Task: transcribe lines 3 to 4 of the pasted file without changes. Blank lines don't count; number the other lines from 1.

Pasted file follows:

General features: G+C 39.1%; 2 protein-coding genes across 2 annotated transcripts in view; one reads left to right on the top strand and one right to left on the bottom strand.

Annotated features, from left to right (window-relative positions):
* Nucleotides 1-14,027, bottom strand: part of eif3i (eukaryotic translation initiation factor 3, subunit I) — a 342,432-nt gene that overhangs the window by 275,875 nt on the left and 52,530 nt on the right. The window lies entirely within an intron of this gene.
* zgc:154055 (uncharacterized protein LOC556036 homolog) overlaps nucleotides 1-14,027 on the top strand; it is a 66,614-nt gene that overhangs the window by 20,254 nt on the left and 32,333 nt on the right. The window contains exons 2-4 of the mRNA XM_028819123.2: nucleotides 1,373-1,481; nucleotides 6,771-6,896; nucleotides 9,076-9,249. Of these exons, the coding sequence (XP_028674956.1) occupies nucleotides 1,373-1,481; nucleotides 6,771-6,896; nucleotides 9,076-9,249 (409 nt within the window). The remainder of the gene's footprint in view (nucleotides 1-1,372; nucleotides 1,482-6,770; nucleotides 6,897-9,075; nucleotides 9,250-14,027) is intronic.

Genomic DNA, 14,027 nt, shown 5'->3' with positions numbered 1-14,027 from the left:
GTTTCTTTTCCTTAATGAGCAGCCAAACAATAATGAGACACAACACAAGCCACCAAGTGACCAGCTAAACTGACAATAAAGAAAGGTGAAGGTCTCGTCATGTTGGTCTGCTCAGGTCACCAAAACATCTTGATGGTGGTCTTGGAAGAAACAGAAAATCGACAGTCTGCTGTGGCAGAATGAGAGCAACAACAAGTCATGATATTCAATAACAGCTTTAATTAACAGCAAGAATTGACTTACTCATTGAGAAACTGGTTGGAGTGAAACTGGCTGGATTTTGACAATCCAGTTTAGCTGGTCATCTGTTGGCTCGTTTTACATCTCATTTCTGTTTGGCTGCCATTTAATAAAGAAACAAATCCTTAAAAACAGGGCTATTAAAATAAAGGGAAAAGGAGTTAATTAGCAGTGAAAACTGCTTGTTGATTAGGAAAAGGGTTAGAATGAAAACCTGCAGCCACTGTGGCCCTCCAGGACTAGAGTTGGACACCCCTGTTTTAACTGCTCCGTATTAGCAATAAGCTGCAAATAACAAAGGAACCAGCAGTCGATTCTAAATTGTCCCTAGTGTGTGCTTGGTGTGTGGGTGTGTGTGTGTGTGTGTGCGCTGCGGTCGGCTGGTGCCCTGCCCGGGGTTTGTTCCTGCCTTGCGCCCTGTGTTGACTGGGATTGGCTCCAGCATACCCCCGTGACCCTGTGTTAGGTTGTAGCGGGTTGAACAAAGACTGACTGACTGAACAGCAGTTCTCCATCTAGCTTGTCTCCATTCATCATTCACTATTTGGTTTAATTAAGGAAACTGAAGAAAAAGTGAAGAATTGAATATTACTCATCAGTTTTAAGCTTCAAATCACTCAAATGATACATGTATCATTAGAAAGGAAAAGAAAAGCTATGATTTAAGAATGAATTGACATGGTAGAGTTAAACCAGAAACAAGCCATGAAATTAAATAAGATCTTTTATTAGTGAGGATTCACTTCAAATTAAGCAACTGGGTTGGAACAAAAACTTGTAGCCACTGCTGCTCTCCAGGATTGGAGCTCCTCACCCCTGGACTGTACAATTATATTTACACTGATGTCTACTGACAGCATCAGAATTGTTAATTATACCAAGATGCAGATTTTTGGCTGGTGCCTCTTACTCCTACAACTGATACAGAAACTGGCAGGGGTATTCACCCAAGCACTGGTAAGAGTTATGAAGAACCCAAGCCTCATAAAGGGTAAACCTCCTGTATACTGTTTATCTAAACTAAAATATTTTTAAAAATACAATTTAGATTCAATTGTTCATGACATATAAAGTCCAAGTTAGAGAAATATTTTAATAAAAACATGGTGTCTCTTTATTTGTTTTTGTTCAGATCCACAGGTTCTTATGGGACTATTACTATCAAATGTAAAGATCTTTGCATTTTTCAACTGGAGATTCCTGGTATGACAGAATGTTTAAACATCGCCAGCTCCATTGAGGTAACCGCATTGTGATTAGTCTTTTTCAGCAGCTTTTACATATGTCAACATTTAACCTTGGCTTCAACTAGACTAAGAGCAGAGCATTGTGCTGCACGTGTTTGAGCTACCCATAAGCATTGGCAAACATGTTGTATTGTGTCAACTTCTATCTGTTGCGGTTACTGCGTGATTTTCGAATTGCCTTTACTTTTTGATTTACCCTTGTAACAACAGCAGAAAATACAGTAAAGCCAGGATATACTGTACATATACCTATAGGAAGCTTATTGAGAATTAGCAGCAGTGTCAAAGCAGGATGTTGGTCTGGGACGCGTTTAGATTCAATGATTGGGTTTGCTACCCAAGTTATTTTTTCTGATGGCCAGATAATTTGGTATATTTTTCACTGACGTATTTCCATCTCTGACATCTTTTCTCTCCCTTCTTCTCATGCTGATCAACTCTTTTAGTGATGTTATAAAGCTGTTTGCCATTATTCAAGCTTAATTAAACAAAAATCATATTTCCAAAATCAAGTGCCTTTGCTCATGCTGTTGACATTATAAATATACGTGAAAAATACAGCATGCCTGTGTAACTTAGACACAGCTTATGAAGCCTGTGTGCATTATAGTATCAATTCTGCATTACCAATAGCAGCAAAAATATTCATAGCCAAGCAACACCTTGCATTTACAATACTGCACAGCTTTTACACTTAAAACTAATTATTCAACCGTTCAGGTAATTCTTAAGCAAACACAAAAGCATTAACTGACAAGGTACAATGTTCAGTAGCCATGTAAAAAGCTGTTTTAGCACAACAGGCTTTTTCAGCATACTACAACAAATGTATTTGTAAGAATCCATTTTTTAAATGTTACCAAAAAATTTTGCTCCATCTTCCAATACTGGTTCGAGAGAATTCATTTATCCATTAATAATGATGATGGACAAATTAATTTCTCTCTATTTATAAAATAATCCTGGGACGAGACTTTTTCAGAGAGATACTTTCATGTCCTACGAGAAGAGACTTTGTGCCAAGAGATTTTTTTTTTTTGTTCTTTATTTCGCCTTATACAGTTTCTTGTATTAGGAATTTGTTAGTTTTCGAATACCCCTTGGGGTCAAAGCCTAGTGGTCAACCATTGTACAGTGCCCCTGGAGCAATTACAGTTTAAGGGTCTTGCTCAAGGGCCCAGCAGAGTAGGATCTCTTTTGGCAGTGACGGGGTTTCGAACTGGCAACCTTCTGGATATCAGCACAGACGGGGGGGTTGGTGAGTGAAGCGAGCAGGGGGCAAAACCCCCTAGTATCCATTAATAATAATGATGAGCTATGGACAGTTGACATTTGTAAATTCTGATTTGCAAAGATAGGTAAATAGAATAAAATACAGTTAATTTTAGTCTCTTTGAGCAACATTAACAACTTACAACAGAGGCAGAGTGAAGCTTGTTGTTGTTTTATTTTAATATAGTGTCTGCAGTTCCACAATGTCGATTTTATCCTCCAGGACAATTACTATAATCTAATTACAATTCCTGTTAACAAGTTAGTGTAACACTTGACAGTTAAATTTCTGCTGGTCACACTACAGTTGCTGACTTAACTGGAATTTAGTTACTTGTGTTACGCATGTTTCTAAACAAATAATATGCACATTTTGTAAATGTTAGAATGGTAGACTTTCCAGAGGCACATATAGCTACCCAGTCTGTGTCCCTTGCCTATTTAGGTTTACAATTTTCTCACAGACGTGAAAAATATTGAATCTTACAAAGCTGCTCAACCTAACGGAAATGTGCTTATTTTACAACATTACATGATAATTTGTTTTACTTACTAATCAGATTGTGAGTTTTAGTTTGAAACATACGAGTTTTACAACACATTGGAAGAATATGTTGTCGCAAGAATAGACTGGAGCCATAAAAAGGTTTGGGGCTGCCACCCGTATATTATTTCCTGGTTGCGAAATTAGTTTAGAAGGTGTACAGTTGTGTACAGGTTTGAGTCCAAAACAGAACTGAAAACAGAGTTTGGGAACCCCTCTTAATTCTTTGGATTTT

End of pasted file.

* Nucleotides 1-14,027, bottom strand: part of eif3i (eukaryotic translation initiation factor 3, subunit I) — a 342,432-nt gene that overhangs the window by 275,875 nt on the left and 52,530 nt on the right. The window lies entirely within an intron of this gene.
* zgc:154055 (uncharacterized protein LOC556036 homolog) overlaps nucleotides 1-14,027 on the top strand; it is a 66,614-nt gene that overhangs the window by 20,254 nt on the left and 32,333 nt on the right. The window contains exons 2-4 of the mRNA XM_028819123.2: nucleotides 1,373-1,481; nucleotides 6,771-6,896; nucleotides 9,076-9,249. Of these exons, the coding sequence (XP_028674956.1) occupies nucleotides 1,373-1,481; nucleotides 6,771-6,896; nucleotides 9,076-9,249 (409 nt within the window). The remainder of the gene's footprint in view (nucleotides 1-1,372; nucleotides 1,482-6,770; nucleotides 6,897-9,075; nucleotides 9,250-14,027) is intronic.